I attended a workshop last month at which one of the speakers showed us this graphic. It illustrates that the volume of information available to us has been approximately doubling every year. In 2005, the digital universe was 130 Exabytes (billions of gigabytes) and by 2020 it is expected to have grown to about 40,000 Exabytes. The second law of thermodynamics tells us that entropy or disorder of the physical universe is always increasing; so, is this also true for the digital universe? Claude Shannon proposed that information is negentropy, which implies that an increasing growth in information represents a decrease in entropy and this seems to contradict the second law [see my post ‘Entropy on the brain‘ on November 29th, 2017]. Perhaps the issue is the definition of information – the word comes from the Latin: informare, which means to inform or to give someone knowledge. I suspect that much of what we view on our digital screens does not inform and is data rather than information. Our digital screens are akin to telescopes used to view the physical universe – they let us see what’s out there, but we have to do some processing of the data in order to convert it into knowledge. It’s that last bit that can be stressful if we don’t have some control mechanisms available to limit the amount of disorder that we ask our brains to cope with – we are back to Gadget Stress [see my post on April 9th, 2014] and Digital Detox [see my post on August 10th, 2016].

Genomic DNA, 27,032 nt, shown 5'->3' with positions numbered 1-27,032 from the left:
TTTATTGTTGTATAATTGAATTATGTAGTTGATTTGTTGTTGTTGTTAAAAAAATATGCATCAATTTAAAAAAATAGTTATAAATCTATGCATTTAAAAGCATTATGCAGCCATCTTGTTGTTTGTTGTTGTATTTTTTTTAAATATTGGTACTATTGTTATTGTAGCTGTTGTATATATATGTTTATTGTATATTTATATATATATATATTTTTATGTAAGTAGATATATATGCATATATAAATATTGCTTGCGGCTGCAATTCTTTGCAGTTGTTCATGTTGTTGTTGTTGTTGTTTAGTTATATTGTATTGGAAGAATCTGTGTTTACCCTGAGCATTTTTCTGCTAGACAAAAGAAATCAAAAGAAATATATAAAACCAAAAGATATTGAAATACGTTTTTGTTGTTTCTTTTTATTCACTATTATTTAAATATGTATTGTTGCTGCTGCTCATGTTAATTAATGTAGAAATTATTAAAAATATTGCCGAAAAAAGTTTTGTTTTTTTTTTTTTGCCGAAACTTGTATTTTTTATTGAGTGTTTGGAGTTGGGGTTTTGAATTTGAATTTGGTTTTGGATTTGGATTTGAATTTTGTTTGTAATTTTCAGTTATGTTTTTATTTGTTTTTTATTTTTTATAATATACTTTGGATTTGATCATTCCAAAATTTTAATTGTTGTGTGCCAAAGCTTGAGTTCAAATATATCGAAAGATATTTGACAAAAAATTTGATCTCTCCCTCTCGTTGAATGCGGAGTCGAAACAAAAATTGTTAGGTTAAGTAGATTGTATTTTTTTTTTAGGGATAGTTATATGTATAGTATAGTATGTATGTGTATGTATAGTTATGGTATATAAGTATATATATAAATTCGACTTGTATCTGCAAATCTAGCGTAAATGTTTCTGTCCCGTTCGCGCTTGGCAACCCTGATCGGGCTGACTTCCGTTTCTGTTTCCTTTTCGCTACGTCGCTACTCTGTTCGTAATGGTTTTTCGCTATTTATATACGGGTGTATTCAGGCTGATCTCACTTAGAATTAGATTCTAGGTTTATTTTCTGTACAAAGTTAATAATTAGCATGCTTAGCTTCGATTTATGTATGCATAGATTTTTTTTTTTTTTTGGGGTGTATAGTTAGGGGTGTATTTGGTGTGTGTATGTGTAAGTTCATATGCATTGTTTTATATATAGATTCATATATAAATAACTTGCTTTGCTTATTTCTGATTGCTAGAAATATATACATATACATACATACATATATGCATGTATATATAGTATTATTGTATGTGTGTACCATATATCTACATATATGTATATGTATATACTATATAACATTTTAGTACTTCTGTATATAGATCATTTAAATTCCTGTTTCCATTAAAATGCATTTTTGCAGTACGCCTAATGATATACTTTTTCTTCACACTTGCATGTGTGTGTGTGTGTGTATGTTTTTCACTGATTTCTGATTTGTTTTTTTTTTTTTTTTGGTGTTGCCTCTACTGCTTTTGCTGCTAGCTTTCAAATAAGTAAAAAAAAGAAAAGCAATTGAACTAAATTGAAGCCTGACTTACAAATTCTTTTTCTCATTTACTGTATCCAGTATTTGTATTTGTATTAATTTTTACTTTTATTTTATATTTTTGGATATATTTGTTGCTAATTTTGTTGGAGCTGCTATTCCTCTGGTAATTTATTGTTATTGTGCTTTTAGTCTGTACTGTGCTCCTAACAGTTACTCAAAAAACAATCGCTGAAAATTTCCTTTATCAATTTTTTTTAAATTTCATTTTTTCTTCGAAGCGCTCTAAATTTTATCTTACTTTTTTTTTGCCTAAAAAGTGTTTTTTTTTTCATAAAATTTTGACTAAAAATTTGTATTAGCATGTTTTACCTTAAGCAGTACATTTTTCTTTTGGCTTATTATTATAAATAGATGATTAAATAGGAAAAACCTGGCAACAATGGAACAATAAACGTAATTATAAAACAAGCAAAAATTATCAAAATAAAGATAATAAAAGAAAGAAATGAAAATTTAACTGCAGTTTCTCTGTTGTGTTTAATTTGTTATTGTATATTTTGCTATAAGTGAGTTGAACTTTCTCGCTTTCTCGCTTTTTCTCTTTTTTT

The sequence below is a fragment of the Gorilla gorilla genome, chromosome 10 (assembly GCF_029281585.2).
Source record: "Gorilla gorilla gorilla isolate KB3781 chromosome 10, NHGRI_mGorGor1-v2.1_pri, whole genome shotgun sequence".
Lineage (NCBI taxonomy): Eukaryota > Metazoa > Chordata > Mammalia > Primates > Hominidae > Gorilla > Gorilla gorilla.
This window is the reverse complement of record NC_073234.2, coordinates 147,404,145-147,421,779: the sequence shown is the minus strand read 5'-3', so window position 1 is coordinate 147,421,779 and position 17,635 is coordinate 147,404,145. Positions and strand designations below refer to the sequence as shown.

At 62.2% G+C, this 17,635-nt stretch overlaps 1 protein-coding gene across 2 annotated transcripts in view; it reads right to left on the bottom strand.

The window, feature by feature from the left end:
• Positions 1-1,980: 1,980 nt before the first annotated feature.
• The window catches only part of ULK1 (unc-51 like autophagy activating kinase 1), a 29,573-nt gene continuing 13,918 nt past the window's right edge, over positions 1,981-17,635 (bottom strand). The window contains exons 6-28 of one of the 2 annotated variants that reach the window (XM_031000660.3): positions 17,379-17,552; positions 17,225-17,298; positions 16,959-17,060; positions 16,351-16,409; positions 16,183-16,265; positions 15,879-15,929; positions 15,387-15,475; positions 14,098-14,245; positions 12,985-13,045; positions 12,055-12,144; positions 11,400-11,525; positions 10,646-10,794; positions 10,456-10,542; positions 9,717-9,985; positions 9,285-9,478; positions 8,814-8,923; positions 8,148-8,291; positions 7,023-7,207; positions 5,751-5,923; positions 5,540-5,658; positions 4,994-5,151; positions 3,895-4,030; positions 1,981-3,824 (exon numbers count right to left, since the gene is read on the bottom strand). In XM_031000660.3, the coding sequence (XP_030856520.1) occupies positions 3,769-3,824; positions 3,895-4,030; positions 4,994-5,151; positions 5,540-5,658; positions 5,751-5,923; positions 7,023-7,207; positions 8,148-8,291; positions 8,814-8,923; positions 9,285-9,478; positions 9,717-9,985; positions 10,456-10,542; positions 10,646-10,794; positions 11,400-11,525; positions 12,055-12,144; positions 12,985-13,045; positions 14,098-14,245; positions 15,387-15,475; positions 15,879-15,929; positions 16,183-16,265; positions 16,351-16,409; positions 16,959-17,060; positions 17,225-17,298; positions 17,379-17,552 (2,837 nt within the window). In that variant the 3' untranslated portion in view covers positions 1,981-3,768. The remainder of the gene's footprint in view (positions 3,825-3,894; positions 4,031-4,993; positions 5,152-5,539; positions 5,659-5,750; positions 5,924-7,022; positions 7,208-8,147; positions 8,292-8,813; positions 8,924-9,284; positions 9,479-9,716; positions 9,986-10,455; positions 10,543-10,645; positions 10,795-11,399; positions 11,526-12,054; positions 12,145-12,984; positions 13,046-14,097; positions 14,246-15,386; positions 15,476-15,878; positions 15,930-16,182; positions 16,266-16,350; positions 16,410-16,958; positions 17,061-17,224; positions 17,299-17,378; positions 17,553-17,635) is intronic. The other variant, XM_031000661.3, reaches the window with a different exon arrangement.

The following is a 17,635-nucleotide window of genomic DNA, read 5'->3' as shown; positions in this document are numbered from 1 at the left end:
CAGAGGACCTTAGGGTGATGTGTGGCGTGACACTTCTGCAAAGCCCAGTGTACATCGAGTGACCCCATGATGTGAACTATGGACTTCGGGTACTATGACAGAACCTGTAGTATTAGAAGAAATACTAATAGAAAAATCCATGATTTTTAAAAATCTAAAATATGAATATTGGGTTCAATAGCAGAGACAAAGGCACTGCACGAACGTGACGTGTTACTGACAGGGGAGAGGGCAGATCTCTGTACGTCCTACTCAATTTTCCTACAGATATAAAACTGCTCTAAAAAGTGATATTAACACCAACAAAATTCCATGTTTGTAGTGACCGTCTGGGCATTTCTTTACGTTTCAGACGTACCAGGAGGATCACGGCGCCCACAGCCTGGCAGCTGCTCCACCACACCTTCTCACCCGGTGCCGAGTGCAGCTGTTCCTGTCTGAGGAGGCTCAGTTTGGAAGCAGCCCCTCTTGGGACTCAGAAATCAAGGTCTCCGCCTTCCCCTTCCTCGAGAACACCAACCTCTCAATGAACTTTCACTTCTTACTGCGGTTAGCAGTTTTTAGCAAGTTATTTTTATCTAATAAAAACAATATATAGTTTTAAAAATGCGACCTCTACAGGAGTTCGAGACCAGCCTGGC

Source: Atsufumi Hirohata, Department of Electronics, University of York www-users.york.ac.uk/~ah566/lectures/adv01_introduction.pps